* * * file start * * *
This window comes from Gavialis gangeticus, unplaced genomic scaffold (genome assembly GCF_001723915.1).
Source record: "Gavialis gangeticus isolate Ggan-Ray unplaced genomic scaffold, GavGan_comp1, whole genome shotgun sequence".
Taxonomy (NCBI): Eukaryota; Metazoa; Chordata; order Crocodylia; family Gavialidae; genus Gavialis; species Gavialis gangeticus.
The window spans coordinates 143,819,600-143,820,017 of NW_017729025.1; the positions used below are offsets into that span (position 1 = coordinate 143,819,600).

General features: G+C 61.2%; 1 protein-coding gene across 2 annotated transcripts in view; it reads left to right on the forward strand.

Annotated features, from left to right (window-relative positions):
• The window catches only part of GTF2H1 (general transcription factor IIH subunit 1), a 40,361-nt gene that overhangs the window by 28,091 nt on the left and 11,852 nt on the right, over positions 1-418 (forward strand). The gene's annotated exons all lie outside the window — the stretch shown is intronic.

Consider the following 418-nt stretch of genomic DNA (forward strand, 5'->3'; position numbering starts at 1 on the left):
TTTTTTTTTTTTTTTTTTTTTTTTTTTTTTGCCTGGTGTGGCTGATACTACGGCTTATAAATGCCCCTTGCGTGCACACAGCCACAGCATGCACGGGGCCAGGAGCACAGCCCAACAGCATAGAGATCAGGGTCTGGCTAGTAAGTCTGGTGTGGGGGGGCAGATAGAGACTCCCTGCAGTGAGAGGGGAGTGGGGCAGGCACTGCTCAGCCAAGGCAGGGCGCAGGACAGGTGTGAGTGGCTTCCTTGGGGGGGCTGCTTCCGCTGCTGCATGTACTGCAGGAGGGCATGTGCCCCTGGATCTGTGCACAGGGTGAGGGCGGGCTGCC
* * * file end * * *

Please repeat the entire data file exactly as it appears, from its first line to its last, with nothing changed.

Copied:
This window comes from Gavialis gangeticus, unplaced genomic scaffold (genome assembly GCF_001723915.1).
Source record: "Gavialis gangeticus isolate Ggan-Ray unplaced genomic scaffold, GavGan_comp1, whole genome shotgun sequence".
Taxonomy (NCBI): Eukaryota; Metazoa; Chordata; order Crocodylia; family Gavialidae; genus Gavialis; species Gavialis gangeticus.
The window spans coordinates 143,819,600-143,820,017 of NW_017729025.1; the positions used below are offsets into that span (position 1 = coordinate 143,819,600).

General features: G+C 61.2%; 1 protein-coding gene across 2 annotated transcripts in view; it reads left to right on the forward strand.

Annotated features, from left to right (window-relative positions):
• The window catches only part of GTF2H1 (general transcription factor IIH subunit 1), a 40,361-nt gene that overhangs the window by 28,091 nt on the left and 11,852 nt on the right, over positions 1-418 (forward strand). The gene's annotated exons all lie outside the window — the stretch shown is intronic.

Consider the following 418-nt stretch of genomic DNA (forward strand, 5'->3'; position numbering starts at 1 on the left):
TTTTTTTTTTTTTTTTTTTTTTTTTTTTTTGCCTGGTGTGGCTGATACTACGGCTTATAAATGCCCCTTGCGTGCACACAGCCACAGCATGCACGGGGCCAGGAGCACAGCCCAACAGCATAGAGATCAGGGTCTGGCTAGTAAGTCTGGTGTGGGGGGGCAGATAGAGACTCCCTGCAGTGAGAGGGGAGTGGGGCAGGCACTGCTCAGCCAAGGCAGGGCGCAGGACAGGTGTGAGTGGCTTCCTTGGGGGGGCTGCTTCCGCTGCTGCATGTACTGCAGGAGGGCATGTGCCCCTGGATCTGTGCACAGGGTGAGGGCGGGCTGCC